ELLIS COUNTY — National signing day is here.

With Wednesday comes the first day a recruit can formally commit to a college program and begin to carve a path to greatness. The first day in February also opens the doors of more than 2,600 accredited four-year colleges and universities in the United States and its outlying territories.

The sports multiverse rarely offers promises of fame, success or the road to both — regardless of the high-profile dossier owned by prep stars valued by ESPN's 300 or Yahoo Rivals' recruiting sites or the Texas Association of Basketball Coaches, Texas Girls Coaches Association or Texas Association of Soccer Coaches organizations.

While some prospective student-athletes, defined by the NCAA as a student who has started ninth grade classes, will receive full or partial offers from Division I and Division II schools, not every prep athlete will be so lucky. As of August 2015, however, all levels of NCAA collegiate athletes will have the opportunity to sign an National Letter of Intent — with a catch.

The trick is to know who's making the rules, what those catches are, what to do when your athlete gets ready to sign and what's required from every athlete that inks his or her name to a national letter.


According to both the NCAA and National Letter of Intent websites, the NCAA manages the daily NLI operations while the Collegiate Commissioners Association (CCA) provides governance oversight of the program.

The NCAA breaks NLI signing dates into seven different periods. While basketball's early period is between Nov. 9 and Nov. 16, its regular period begins April 12 and ends either May 17 (DI) or Aug. 1 (DII). All other sports — except football and soccer — follow basketball's Nov. 9-Nov. 16 early signing periods.

Though soccer's early signing period follows basketball's trail and begins on Feb. 1, unlike football, its period ends Aug. 1. Football goes from Feb. 1 to April 1 and has a midyear junior college transfer exception between Dec. 14 and Jan. 15.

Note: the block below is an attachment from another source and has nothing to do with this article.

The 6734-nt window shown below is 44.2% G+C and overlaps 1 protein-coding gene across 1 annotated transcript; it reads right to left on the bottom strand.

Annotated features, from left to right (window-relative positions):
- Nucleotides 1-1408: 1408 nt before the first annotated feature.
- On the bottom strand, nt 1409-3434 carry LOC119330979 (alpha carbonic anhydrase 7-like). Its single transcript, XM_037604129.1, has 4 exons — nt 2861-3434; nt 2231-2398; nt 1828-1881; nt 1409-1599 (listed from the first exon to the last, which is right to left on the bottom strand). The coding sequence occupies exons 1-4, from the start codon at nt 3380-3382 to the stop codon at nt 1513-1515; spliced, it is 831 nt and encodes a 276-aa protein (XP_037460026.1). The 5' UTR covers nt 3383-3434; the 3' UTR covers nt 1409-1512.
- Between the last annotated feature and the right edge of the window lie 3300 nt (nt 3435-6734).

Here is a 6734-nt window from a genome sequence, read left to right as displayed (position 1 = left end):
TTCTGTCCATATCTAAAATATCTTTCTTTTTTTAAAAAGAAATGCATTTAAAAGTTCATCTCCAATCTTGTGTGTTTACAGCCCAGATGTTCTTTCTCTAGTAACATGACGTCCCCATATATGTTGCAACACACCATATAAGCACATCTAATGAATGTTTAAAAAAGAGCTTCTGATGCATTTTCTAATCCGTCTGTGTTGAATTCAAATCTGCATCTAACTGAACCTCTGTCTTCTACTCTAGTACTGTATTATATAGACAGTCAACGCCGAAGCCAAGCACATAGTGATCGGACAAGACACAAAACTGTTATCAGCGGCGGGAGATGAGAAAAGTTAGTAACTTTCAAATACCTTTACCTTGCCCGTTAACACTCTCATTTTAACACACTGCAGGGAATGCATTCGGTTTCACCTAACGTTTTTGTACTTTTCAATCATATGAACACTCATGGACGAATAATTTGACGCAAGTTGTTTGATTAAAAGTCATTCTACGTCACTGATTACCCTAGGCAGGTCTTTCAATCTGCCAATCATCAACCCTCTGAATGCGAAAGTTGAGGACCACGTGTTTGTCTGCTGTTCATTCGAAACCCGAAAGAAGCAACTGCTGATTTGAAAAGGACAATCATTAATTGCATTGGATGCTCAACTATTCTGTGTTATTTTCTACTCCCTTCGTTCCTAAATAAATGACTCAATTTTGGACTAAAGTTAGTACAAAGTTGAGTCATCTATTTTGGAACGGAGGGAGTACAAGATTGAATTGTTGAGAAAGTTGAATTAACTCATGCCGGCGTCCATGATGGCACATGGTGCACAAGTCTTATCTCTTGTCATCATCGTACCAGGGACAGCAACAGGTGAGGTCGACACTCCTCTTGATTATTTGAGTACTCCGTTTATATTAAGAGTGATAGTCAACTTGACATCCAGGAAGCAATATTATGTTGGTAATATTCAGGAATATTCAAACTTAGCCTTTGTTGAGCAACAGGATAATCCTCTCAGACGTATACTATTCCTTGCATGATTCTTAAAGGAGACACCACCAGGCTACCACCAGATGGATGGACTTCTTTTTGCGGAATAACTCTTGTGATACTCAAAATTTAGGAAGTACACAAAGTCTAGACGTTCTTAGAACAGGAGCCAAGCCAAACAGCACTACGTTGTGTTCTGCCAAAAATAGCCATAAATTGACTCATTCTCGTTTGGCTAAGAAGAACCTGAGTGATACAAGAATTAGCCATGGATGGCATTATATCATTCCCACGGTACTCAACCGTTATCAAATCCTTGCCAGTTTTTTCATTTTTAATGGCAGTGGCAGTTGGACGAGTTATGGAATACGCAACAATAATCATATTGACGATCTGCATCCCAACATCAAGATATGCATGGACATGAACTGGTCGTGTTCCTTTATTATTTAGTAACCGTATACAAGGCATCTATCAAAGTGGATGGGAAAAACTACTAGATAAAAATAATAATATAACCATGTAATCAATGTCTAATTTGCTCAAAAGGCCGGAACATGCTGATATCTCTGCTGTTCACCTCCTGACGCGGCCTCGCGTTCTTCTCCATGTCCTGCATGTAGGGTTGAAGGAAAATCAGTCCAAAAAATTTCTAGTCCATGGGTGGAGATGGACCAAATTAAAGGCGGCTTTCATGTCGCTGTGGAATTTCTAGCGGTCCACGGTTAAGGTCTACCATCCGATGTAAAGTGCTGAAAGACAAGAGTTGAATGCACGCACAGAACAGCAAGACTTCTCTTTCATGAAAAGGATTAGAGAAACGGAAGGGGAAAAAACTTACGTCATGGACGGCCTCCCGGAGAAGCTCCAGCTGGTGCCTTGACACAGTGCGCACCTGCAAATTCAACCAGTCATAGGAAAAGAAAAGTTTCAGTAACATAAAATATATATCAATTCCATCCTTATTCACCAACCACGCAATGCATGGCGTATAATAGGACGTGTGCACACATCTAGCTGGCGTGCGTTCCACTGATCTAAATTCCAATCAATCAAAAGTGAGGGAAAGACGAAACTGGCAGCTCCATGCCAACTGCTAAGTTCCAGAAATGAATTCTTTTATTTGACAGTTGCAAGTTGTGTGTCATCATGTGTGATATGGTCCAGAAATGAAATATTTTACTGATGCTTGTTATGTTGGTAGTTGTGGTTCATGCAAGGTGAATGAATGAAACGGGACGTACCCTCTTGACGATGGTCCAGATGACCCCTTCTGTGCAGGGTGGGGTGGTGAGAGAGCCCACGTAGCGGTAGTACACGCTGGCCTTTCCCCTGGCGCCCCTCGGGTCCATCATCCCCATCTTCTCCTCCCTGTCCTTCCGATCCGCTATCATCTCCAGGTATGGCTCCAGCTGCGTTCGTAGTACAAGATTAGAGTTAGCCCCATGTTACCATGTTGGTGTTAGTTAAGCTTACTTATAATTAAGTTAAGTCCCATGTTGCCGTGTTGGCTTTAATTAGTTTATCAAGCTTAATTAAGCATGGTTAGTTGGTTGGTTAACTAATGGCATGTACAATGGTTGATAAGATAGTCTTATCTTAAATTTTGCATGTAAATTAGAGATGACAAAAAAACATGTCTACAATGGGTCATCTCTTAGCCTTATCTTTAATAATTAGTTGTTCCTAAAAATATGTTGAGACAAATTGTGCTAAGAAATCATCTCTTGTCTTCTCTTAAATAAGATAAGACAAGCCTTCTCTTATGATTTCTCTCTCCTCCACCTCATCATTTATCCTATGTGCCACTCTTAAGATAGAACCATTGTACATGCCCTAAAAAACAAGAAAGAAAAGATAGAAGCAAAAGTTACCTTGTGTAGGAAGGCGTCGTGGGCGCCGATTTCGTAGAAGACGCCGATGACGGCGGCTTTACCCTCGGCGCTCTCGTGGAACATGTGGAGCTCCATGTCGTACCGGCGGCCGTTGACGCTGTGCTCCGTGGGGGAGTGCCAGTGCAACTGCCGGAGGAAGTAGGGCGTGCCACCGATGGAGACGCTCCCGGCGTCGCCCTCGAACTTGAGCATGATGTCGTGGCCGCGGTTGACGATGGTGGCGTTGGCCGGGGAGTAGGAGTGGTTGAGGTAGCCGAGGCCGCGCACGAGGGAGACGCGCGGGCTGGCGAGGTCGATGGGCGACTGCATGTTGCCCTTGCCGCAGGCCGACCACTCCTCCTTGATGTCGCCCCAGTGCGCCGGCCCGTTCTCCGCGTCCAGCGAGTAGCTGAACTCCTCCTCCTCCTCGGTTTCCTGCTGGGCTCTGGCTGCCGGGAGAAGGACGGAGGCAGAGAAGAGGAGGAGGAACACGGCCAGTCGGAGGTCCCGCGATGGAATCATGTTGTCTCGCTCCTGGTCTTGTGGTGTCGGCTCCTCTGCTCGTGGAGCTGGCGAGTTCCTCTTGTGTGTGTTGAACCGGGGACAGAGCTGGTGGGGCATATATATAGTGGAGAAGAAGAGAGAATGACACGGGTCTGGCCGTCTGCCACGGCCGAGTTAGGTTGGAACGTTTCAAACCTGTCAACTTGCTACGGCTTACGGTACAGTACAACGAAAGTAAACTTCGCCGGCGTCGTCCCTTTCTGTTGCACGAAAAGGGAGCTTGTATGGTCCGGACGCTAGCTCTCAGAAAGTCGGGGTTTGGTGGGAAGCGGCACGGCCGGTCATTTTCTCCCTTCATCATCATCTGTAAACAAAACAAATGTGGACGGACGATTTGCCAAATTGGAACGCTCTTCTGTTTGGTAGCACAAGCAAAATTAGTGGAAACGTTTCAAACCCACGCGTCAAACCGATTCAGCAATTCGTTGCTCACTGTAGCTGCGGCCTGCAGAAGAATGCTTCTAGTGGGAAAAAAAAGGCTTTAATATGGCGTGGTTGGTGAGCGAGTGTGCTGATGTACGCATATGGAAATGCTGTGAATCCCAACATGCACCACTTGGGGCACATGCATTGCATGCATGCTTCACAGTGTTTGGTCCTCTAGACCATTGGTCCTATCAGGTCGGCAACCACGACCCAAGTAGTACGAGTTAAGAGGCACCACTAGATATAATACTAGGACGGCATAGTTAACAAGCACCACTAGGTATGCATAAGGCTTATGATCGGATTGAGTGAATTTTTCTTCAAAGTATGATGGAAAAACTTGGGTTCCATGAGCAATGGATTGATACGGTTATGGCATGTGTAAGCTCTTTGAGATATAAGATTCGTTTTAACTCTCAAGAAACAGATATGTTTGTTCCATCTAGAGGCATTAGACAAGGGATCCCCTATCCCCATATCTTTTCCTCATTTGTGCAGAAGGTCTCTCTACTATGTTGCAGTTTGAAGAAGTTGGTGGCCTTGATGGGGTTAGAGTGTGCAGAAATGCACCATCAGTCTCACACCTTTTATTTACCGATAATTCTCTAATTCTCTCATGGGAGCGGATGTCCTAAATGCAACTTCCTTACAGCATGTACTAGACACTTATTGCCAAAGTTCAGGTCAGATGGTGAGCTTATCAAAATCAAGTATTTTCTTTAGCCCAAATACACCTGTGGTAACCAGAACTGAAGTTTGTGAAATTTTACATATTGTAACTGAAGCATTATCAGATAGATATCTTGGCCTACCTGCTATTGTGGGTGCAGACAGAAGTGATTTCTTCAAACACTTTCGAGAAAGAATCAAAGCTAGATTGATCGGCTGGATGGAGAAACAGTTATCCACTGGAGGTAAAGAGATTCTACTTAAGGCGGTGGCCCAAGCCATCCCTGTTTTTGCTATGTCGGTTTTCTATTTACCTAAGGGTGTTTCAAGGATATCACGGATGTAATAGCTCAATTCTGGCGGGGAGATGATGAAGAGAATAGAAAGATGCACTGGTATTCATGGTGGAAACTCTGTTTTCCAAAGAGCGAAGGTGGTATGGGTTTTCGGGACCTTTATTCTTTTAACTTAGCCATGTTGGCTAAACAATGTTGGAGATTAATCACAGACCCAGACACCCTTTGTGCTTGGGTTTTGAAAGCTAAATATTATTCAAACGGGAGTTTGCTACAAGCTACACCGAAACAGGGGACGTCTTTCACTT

Signing an NLI outside the designated signing period renders the letter invalid. The player and his or her parent or legal guardian must sign the NLI and financial aid agreement within seven days of the issuance date noted on the document.

Though it's a binding agreement between a prospective student-athlete and the respective institution — which agrees to provide athletics financial aid for one academic year (two semesters or three quarters) — it's not mandatory to sign one.


Though no player is required to sign an NLI, once one does, there are a specific list of responsibilities attached if scholarships or funding are involved.

One of those responsibilities is once an NLI is signed, a prospective student-athlete can't choose another school without sitting out a full year and forfeiting a year of athletic eligibility. By signing, a player also agrees to attend the school listed for at least one academic year.

There are options outside signing, though, that can give athletes more time to decide on the collegiate home that best suits their needs or free them from being locked into a contractual obligation when and if a more suitable situation should arrive.